Hamas’s violent tactics and Israel’s collective punishment of Palestinians in return seemed to have helped the Islamists gain popularity. In the 2006 legislative elections in the Palestinian territory, Hamas won 74 out of the 132 seats, while the Fatah party, the PLO’s backbone, got only 45 seats. In its election manifesto, Hamas showed, for the first time, signs of moderation. It dropped the call for the destruction of Israel, which was mentioned in the 1988 charter, and said its first priority was to change the situation for Palestinians, not to maintain armed struggle. Hamas formed the government, but faced opposition from Israel and most international powers. Like Israel, the U.S. and several European countries have designated Hamas as a terrorist organisation. As tensions rose between Fatah and Hamas in the West Bank, Palestinian President Mahmoud Abbas dissolved the Hamas government and declared a state of emergency. This led to violent clashes between Fatah and Hamas. Fatah ousted Hamas from the West Bank and Hamas ousted the former from Gaza in 2007. Since then, Hamas is the government in Gaza. Following Hamas’s capture of Gaza, Israel has imposed a blockade on the strip, which practically turned the territory of 2 million people into an open prison.

New charter

While Hamas never gave up its right to armed resistance, the organisation’s outlook has evolved over the years, like the PLO’s did in the pre-Oslo years. It still refuses to recognise Israel but has offered hudna (a lasting ceasefire) if Israel returned to the 1967 border. In 2017, it adopted a new charter from which the anti-Semitic remarks of the original charter were expunged. The new document stated Hamas is not seeking war with the Jewish people — only with Zionism that drives the occupation of Palestine. “Hamas advocates the liberation of all of Palestine but is ready to support the state on 1967 borders without recognising Israel or ceding any rights,” it said back then. The new charter also doesn’t have a mention of the group’s parent organisation, the Muslim Brotherhood.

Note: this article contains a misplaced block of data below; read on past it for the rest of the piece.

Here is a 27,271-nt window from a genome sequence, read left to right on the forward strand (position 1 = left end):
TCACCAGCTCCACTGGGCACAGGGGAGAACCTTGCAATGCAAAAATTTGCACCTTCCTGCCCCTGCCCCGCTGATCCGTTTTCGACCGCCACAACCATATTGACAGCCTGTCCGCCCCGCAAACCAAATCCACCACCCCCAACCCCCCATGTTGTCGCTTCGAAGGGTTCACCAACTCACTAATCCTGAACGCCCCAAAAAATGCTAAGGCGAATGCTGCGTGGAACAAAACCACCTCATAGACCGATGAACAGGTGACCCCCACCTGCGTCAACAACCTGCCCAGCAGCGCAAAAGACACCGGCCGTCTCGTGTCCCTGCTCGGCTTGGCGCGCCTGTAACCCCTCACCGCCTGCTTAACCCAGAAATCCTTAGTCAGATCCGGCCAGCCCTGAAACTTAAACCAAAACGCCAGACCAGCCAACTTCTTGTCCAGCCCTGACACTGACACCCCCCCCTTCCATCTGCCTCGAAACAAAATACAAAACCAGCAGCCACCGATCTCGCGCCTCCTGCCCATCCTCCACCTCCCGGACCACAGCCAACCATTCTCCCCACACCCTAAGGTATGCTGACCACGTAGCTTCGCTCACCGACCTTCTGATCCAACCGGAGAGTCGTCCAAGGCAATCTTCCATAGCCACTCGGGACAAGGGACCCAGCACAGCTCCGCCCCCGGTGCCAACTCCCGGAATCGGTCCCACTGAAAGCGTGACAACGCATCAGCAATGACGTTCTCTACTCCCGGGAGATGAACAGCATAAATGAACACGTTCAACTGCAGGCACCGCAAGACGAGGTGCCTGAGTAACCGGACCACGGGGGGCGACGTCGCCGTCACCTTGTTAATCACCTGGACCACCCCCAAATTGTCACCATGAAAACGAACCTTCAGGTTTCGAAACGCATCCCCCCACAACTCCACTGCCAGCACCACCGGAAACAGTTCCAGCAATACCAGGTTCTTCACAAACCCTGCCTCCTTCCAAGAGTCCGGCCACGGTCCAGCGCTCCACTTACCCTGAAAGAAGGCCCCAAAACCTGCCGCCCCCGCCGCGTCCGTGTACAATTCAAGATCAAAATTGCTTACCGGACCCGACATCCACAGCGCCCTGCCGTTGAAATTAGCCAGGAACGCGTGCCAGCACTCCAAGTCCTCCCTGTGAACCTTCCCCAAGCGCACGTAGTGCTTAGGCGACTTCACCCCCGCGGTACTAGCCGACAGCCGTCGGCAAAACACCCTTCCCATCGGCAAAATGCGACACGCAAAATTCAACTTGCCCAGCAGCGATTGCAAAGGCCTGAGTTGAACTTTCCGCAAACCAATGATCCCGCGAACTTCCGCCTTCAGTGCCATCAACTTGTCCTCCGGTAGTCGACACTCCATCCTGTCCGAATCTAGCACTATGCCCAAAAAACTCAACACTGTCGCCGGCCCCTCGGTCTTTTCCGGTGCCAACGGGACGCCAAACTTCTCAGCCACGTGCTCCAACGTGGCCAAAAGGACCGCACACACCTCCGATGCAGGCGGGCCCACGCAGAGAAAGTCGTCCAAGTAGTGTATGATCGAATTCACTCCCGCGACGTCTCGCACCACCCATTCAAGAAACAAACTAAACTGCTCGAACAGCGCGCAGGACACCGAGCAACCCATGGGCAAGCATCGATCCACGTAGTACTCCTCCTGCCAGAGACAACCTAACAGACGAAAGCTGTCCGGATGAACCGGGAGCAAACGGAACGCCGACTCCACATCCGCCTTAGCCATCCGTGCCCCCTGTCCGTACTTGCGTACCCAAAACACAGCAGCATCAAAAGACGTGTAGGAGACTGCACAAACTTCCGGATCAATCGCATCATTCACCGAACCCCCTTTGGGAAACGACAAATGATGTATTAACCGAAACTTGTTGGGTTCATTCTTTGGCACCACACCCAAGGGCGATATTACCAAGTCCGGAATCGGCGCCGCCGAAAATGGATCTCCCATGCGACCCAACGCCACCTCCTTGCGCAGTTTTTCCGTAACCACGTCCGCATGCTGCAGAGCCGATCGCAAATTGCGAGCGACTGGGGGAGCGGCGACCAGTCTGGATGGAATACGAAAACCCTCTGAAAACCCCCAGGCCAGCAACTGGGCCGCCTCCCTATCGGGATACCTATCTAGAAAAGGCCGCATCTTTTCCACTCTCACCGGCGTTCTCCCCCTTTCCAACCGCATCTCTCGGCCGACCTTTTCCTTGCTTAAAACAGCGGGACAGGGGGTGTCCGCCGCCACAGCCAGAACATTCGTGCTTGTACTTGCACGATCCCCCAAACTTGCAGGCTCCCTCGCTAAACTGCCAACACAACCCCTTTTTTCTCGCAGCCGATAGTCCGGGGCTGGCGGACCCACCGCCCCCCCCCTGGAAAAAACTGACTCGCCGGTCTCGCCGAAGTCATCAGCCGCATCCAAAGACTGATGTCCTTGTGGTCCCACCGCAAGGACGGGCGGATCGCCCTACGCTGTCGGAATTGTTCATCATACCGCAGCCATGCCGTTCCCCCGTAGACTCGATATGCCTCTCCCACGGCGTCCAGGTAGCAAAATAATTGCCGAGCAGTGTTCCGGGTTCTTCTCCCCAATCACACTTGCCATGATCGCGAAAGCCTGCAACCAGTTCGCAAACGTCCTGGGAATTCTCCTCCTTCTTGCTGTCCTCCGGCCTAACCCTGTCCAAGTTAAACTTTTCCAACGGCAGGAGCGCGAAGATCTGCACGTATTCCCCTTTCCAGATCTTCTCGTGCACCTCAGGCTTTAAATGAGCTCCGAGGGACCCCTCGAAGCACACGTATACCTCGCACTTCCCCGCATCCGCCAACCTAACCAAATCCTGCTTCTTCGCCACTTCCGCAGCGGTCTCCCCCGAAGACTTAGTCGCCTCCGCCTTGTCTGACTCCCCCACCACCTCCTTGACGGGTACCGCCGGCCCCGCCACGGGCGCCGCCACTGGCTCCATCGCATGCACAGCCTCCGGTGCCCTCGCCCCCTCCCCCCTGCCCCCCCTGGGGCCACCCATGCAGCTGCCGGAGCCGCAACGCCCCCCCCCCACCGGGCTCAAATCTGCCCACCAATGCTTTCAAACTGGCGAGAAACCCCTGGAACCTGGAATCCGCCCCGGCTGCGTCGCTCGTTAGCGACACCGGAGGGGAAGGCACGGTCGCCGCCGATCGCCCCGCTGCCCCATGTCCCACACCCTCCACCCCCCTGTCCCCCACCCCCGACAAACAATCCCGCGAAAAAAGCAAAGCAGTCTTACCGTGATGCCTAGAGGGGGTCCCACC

Ideally, this should have opened a new beginning. But Israel continues to maintain the position that it won’t hold talks with a “terrorist entity” that doesn’t recognise it, while at the same time deepening the occupation. Hamas’s view is that unless Israel withdraws to the 1967 border, there won’t be peace. It’s a stalemate.

Hamas may not have the capability to push Israel back to the 1967 border or the deterrence to stop Israel from pounding Gaza. But it does two things with its resistance to the superior Israeli Army — one, it has emerged as a key force in Palestine’s political landscape, which in the past had largely been driven by secular nationalism. A solution to the Israel-Palestine problem cannot be reached without taking Hamas into consideration. Two, its survives. Over the years, Hamas has lost most of its founding leaders, it is categorised as a terrorist outfit by the U.S. and others and it faces disproportionate Israeli attacks frequently. Every time it bombs Gaza, Israel vows to destroy Hamas's militant infrastructure. But Hamas survives, to fight another day.